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    • Thanks David, the Robins are always an expected delight every time we go for a walk in the Nasho and are surprised when we do not see them as they are so present and in your face at times. It is sad that particular birds have disappeared during the fires, such as the one family of Red-capped Robin out west and the flock of Rufous Fantails never appeared last winter. It is sad when a lone bird is seen without a mate, and always begs the question why. It is sad when you hear a lonely bird calling for a mate which never appears, as I heard a few weeks ago from a Dollarbird. It is great you are enjoying being out and about again, it has been so hot and humid here again that it has not been good out, and now there is new Covid outbreak to contend with which has everyone in Sydney concerned. Enjoy your weekend my friend.

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  4. It never ceases to amaze me what a rich and vibrant variety of birds you share in each post, AB! I love the little videos and I think the Scrub Wrens are my favorite species. This probably sounds very ignorant, but I always tend to think of other places as “rainforest“, and not Australia, though I understand that the variation in your ecosystems is immense.

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    • Thanks BJ so delighted our rainforest birds delight you, and there are more that are not currently seen in our local forest. Yes we have very diverse habits as you identified, which makes birding all the more wonderful. Every state has subspecies variations and different birds, as well as birds common to all states. Sadly though this year and last year were the first recordings of major dense rainforest burning, this was something never heard of here, which goes to shoe how severe our long hot drought was. We may have lost several species to extinction. Enjoy your week my friend 🙂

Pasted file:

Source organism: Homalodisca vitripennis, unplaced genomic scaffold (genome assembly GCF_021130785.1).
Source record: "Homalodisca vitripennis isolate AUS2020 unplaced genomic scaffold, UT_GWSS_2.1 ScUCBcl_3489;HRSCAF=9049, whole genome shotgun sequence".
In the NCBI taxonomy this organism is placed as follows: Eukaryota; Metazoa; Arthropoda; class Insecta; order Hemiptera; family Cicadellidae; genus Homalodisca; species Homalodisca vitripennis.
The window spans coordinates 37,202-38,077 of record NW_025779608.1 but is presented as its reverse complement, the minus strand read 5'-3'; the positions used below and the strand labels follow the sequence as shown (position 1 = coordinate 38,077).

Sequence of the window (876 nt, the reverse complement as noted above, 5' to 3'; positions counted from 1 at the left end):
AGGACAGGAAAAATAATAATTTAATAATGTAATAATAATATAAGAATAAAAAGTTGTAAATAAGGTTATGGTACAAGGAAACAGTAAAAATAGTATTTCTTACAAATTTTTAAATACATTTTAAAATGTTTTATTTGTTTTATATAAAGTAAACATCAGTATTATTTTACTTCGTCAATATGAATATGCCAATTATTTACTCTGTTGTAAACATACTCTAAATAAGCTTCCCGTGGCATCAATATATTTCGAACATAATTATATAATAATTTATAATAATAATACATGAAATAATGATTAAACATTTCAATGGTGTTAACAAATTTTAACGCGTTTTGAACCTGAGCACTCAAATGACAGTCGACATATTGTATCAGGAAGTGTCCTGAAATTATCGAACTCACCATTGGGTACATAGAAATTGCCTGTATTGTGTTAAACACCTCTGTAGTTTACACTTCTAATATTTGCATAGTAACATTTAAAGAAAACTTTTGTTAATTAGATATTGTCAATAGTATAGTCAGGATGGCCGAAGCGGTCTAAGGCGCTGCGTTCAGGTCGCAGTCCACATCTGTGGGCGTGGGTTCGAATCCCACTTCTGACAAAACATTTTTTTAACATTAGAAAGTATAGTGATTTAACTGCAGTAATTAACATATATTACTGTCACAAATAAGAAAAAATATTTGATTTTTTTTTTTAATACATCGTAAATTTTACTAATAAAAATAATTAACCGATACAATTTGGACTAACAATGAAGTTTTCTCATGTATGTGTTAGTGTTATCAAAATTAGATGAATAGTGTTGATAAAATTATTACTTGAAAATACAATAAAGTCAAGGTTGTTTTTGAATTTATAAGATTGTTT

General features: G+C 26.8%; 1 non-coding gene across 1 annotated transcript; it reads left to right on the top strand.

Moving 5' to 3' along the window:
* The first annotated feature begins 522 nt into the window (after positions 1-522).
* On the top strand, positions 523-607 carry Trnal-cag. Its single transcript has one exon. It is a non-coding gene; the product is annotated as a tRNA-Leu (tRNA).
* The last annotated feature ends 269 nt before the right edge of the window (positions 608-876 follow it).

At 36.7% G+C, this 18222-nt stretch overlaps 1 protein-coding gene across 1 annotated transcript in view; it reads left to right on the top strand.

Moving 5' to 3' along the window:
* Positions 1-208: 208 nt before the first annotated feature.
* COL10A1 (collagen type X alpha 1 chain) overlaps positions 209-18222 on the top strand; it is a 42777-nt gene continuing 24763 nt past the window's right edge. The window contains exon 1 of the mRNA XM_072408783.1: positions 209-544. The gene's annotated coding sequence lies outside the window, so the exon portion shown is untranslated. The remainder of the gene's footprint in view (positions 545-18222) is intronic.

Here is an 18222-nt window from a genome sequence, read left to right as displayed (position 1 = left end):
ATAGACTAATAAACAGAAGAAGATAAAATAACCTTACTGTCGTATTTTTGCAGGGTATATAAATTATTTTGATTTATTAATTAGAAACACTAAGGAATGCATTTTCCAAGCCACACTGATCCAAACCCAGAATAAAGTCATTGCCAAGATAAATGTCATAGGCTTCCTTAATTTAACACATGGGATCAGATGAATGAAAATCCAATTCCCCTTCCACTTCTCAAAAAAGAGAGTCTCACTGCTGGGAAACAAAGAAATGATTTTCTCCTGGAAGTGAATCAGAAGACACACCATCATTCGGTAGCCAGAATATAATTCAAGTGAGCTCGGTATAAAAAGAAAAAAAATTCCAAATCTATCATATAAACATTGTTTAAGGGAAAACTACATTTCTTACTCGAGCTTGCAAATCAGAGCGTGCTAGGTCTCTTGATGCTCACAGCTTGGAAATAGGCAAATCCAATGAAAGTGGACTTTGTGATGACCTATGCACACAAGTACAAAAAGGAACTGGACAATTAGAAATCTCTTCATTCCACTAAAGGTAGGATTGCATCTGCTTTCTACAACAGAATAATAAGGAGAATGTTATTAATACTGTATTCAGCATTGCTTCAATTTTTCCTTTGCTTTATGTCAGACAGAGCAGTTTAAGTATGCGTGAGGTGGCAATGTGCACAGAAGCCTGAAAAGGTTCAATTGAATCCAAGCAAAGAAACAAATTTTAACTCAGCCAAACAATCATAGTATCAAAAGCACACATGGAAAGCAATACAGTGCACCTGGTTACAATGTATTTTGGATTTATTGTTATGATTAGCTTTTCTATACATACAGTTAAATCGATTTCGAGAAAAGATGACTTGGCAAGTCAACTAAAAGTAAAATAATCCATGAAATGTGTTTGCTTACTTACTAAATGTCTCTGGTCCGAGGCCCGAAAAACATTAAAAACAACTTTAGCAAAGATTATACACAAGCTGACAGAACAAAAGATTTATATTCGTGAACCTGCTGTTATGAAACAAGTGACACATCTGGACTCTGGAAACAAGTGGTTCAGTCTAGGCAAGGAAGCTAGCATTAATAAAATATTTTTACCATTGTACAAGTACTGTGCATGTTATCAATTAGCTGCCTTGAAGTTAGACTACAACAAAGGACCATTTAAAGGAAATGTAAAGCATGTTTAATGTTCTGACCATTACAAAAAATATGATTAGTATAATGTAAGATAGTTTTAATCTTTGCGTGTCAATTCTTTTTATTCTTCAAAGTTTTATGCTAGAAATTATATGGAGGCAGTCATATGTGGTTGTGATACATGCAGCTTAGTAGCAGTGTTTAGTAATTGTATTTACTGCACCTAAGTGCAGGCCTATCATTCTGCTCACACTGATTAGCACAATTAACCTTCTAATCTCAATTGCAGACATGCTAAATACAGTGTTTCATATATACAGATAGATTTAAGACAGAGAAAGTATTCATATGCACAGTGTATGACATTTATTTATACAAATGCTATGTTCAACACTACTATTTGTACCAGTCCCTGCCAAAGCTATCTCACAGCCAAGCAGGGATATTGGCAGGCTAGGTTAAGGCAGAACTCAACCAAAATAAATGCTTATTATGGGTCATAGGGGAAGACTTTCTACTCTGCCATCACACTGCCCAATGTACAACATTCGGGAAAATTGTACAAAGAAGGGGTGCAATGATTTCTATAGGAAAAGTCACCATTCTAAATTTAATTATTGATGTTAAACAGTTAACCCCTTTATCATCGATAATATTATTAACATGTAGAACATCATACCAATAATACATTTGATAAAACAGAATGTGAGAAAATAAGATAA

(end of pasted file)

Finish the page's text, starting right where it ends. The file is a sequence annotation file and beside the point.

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      • What a very sad about the possible impact on birds! My daughter-in-law previously worked with a company with connections in Australia so I had heard from her about how terrible the fires were this past year. My apologies for not contacting you about the situation – I was away from the blog world for many months. Hope you are all safe and sound! And Covid free!

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      • Thanks for your kind concern BJ, I have missed seeing your blogs and comments and wondered how you were going. Thankfully our country has almost eradicated the virus due to good government and co operative citizens, though today we heard of two people testing positive in northern Sydney which raises a concern all over Australia, as our internal borders only just re opened. This could be an ongoing trend with this very extraordinary virus, which has given us a very extraordinary year. Thanks for your kind words and praying for your safety also my friend.

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    • Thanks Cindy, yes they are so essential to sustaining our ecosystems and life itself for us humans, they are sure blessing and gift. I love hearing my local bird friends each morning and watching them enjoy our bird baths and feed on on our native flowers. They have learned to trust me and protect our area from vagrant pests.

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  5. Thanks so much Donna for your kind words, I will look into why you were unable to comment. Thanks also for encouragement for my next book, it has been an amazing journey getting this far so fast. Enjoy your week. 🙂

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  6. Hi Ashley, first congratulations on completing your book! I was able to catch up with your posts but couldn’t leave comments, but know I was so happy to read your last post. What a celebratory walk you accomplished, so many beautiful birds in it and this post. You were rewarded wonderfully!